Some bars, restaurants and tourist attractions are today set to slash prices as a £4 billion cut to VAT comes into force.
Starbucks, Costa Coffee and McDonald's are among the companies that have already promised reductions after Chancellor Rishi Sunak ordered a temporary VAT windfall from 20 per cent to 5 per cent to help firms get back on their feet.
However, many businesses are expected to pocket the money rather than cut prices.
The Treasury has predicted that households could save £160 a year on average during the move, in place from July 15 until January 12.
The VAT cut applies to restaurants, cafes, hotels and holiday parks, and attractions such as zoos, cinemas, theme parks and museums.
VAT - Value Added Tax - is paid on multiple everyday goods and services, but the tax is usually felt by consumers.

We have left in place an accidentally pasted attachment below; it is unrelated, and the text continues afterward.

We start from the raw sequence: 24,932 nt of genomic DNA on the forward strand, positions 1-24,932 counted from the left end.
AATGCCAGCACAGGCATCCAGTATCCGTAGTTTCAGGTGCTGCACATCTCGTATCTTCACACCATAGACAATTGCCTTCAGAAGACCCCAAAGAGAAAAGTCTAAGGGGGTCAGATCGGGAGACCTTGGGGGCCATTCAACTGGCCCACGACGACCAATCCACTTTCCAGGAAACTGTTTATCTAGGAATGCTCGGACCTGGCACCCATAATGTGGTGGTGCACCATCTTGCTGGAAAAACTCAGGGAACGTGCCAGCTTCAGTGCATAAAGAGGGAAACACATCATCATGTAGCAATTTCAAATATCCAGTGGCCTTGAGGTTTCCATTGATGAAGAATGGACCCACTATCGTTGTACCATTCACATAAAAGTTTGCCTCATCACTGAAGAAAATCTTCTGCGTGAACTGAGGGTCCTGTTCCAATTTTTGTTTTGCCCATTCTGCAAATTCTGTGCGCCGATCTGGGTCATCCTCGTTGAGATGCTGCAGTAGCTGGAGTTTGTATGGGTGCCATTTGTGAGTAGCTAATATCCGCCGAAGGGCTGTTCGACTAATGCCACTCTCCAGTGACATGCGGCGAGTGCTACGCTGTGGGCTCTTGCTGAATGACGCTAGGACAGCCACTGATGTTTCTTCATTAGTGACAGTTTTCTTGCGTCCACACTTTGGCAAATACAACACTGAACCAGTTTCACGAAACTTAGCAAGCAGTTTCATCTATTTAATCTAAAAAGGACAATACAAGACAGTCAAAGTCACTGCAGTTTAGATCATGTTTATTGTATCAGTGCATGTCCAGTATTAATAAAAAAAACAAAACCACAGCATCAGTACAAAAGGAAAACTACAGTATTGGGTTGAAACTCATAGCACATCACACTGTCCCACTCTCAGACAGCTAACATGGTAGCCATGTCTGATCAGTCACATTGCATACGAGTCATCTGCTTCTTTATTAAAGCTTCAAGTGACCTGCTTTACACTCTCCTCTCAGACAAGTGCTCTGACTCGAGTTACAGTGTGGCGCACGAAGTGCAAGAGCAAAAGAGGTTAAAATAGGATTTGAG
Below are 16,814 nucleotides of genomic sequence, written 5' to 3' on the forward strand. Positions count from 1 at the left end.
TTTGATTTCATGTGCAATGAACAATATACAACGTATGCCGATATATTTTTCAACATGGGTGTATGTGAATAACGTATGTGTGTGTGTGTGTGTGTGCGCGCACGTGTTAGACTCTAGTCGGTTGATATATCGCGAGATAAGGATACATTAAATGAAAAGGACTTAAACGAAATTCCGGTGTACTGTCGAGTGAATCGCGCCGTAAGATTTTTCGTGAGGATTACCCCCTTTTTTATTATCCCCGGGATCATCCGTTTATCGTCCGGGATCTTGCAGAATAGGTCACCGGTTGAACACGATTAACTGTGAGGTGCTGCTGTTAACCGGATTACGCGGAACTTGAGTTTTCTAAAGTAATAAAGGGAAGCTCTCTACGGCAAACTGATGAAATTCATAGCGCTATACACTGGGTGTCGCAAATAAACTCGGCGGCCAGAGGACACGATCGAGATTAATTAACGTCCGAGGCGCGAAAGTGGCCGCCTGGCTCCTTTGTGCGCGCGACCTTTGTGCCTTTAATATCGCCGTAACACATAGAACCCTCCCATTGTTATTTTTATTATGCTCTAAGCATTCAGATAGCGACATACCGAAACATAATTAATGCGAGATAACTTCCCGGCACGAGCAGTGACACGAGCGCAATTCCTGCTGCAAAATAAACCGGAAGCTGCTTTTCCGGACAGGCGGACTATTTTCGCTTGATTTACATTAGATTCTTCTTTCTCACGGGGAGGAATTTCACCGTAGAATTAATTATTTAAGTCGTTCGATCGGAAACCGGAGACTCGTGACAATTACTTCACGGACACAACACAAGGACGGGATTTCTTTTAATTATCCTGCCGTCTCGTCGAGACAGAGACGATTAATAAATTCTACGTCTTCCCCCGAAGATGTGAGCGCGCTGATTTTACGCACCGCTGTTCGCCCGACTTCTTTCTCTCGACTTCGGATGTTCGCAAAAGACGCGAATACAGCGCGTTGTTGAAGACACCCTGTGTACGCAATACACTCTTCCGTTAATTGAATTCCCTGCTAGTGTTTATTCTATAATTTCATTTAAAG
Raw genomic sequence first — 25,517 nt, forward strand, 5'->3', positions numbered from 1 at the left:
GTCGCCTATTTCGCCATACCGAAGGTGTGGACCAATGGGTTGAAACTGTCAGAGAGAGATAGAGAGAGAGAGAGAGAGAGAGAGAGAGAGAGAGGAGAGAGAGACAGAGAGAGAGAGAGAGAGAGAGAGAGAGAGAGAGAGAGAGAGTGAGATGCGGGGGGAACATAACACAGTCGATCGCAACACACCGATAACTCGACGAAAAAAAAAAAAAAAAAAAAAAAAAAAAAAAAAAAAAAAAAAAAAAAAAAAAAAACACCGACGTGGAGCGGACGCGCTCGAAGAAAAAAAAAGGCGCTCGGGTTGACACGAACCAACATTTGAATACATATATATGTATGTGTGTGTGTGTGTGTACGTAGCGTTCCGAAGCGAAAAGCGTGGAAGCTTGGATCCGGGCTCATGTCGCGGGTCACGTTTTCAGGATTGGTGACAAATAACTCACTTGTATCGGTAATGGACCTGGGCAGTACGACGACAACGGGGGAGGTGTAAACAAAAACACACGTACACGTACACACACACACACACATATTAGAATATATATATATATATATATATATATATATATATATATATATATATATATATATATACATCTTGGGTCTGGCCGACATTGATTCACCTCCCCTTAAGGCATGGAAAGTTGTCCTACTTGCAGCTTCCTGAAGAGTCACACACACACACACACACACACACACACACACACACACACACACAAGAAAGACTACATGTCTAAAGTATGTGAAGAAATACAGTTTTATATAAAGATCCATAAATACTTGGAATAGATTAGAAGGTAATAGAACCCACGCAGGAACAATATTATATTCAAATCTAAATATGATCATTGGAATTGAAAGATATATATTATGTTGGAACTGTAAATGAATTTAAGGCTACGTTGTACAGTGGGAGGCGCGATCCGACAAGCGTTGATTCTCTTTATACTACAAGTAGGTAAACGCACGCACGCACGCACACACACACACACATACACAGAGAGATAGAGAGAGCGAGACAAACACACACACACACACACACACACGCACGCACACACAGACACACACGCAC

Best Western, which runs 300 hotels, said it would be cutting prices on rooms while Mexican eat-out chain Wahaca, Waitrose and KFC also confirmed customers would benefit.
Costa Coffee said it was passing the saving "directly to customers", meaning a latte will be reduced from £2.55 to £2.23, plus an additional 25p off when using a reusable cup, and a bacon bap cut from £2.95 to £2.58.
On Tuesday, Starbucks said it would pass on the full 15 per cent discount on coffee served in company-operated stores to help boost consumer confidence.
Other shops and venues with Starbucks licences will make their own decisions, the firm said.
However, Center Parcs and Pizza Hut have said they are still working out how to respond to the cut, while the National Gallery said tickets to its exhibition would remain full price.
McDonald's also said it had urged its franchisees to cut prices on an array of products, including classics like the Big Mac and Quarter Pounder, as well as coffee.
Last week Mr Sunak also revealed an "eat out to help out" half-price voucher scheme - up to £10 per head - that will operate on Mondays, Tuesdays and Wednesdays throughout August to aid the hospitality sector.